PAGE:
US Fiscal Cliff Explained

One of the most talked about issues in US politics is the US fiscal cliff.

The fiscal cliff refers to the situation at the end of 2012, where a series of tax increases and spending cuts (worth $600bn)  are due to come into force automatically. This amounts to  This will reduce the budget deficit, but cause lower growth. The alternative is to reject these planned budget cuts and allow the deficit to continue to grow. This will allow stronger economic growth, but leave the debt issue unchallenged.

A complicating factor for US politics is the debt ceiling. This is the legal amount by how much the government can borrow. The debt ceiling can be raised, but it has to go through the Senate to be voted on. This gives scope for political wrangling and efforts to push for some favoured spending cuts in return for allowing debt ceiling to be raised.

The debt ceiling was raised on January 30, 2012, to a new high of $16.394 trillion.

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Why Government Debt Forecasts were wrong

One feature of the recent crisis has been the degree to which governments underestimated the forecast rise in government borrowing. The IMF produced a report which looked at forecast debt from 2007, and what debt actually was three years later. In ten selected countries, the increase in the gross debt ratio 31.8

  • 2007 forecast for debt in 2010 – 58.8% of GDP.
  • Actual government debt in 2010 – 90.6% of GDP

To some extent, this reflects the wider failure to forecast the recession. As well as underestimating debt levels, governments proved widely optimistic on GDP and unemployment. However, the recession wasn’t the only reason for governments to underestimate debt levels. There were also failures to account for liabilities, such as hidden obligations to public corporations and Public private finance initiatives. This shows that many countries need to improve their fiscal transparency.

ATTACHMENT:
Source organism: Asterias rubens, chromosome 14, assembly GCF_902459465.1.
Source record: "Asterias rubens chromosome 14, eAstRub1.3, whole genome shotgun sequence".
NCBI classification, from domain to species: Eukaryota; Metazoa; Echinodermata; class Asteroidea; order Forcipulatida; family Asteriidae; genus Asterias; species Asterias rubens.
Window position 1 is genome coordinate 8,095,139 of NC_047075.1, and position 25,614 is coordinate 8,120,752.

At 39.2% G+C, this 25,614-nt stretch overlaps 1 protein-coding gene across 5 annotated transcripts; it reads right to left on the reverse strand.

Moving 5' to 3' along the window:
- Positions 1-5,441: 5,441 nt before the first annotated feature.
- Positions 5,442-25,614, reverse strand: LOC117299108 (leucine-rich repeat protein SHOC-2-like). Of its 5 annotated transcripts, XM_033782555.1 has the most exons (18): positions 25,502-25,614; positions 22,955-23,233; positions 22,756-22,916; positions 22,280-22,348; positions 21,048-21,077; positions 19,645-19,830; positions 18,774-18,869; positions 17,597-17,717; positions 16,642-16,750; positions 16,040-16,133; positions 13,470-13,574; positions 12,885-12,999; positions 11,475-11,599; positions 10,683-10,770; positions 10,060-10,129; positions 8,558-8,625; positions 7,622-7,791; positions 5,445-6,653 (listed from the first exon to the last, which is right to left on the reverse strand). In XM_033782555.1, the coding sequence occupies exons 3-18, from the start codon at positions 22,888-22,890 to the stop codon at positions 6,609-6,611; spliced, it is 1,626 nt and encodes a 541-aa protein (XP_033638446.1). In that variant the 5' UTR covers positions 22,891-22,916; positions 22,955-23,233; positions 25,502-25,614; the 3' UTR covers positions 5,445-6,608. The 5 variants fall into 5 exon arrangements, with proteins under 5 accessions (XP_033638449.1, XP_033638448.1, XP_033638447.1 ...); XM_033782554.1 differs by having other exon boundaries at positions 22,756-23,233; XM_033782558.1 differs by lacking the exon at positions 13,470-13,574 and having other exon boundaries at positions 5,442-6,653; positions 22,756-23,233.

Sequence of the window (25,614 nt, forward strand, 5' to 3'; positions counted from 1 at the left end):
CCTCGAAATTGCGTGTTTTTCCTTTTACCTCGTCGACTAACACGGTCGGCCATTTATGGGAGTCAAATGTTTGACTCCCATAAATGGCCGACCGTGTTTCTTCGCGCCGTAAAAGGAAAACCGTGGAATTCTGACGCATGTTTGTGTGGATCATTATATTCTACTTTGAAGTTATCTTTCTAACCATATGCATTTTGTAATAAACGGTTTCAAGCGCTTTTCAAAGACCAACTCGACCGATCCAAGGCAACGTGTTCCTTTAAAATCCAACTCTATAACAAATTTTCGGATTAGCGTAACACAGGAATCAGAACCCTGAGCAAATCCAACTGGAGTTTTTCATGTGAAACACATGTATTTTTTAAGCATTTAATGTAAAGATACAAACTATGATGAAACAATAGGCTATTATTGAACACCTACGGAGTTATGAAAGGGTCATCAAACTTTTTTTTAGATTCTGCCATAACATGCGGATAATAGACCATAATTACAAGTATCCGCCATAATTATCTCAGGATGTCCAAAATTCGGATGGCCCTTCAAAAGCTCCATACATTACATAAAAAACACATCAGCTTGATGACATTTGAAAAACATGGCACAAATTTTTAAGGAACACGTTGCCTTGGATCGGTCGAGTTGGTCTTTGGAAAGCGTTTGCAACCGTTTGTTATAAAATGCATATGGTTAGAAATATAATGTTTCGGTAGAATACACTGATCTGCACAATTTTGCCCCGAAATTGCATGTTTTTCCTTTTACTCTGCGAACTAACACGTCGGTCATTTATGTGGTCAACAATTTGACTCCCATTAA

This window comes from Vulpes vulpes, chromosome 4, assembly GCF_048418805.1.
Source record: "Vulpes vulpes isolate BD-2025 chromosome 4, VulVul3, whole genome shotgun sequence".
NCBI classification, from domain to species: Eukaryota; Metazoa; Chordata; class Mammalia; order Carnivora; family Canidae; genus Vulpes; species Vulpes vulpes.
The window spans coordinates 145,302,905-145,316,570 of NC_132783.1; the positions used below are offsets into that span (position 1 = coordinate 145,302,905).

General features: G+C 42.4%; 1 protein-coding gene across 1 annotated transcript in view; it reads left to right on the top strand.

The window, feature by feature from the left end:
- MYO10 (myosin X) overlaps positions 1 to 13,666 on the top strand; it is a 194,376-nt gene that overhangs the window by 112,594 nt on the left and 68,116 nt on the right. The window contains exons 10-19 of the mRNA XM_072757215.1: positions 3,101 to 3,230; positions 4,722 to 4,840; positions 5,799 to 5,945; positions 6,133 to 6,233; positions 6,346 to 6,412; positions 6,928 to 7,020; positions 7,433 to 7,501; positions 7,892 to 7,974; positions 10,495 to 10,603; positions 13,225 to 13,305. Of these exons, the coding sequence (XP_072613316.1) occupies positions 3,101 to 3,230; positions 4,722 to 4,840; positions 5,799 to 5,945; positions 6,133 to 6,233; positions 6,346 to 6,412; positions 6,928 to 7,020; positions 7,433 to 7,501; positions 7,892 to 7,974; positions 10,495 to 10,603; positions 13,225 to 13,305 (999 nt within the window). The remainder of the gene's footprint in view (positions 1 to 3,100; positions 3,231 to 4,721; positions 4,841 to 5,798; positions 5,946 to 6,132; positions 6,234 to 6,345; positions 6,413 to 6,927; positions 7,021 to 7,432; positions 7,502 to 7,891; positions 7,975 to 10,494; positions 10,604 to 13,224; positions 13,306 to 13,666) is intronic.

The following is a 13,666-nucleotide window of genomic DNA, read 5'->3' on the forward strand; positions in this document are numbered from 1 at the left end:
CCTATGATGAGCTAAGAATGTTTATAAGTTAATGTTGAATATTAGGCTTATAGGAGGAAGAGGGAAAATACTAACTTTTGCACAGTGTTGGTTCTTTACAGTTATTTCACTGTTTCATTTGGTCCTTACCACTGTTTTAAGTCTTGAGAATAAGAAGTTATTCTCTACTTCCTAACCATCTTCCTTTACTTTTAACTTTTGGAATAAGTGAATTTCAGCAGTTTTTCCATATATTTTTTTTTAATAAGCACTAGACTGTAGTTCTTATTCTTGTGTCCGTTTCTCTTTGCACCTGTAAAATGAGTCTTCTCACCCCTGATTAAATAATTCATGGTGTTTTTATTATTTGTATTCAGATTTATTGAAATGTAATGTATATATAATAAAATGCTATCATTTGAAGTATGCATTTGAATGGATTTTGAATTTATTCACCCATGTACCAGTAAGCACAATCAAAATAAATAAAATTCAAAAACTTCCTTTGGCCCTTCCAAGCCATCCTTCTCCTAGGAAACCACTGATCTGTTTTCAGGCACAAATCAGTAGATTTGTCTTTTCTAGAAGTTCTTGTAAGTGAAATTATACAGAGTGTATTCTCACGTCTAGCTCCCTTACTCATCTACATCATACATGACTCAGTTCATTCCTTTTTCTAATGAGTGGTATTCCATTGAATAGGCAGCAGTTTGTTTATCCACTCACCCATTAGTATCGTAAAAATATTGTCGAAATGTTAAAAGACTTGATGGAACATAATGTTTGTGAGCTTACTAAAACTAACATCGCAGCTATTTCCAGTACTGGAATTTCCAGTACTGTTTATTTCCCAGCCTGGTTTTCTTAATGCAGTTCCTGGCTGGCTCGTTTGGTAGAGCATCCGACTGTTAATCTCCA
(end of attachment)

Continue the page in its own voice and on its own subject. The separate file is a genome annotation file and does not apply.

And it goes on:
• Fiscal transparency can be defined as the clarity, reliability, frequency, timeliness, and relevance of public fiscal reporting and the openness to the public of the government’s fiscal policy-making process.

Why Forecasts were Wrong

There was quite a degree of variability in why debt forecasts were wrong. For example, in the UK there was only a minor underestimation of its fiscal position (3.7% of GDP). Most of the UK’s higher than expected debt were a consequence of the unexpected recession and financial sector intervention.

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Austerity will Increase UK’s debt burden

According to the National Institute for Economic and Social Research (Niesr), fiscal consolidation in the UK is likely to increase the UK’s debt burden. Or to put it in layman’s terms there will be ‘pain, but no gain’ They model the impact of fiscal consolidation in both ‘normal’ times (scenario 1)  and in the current …

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Italian Debt Crisis

Italy has struggled to reduce national debt as a % of GDP since government debt has risen to over 100% of GDP in the late 1980s

National Debt Italy

  • Italy has the second highest public sector debt in Europe, after Greece. The IMF predict public sector debt of 123.4 % of GDP in 2012.
  • By 2013, Italian national debt is forecast to 123.8%

italy debt


Historical Italian National Debt


Source: Debt and Growth in G7 (up until 1970s, Italian debt was below 50% of GDP. Source: Krugman)

Italian Budget Deficit

Despite the large total debt, Italy has a relatively low budget deficit as % of GDP.

Italian Deficit. Source: ECB

The Estimated budget deficits for 2012 and 2013 have been revised. The IMF predict that the deficit will be 2.4% of GDP in 2012, above the government’s own target of 1.6% (Reuters)

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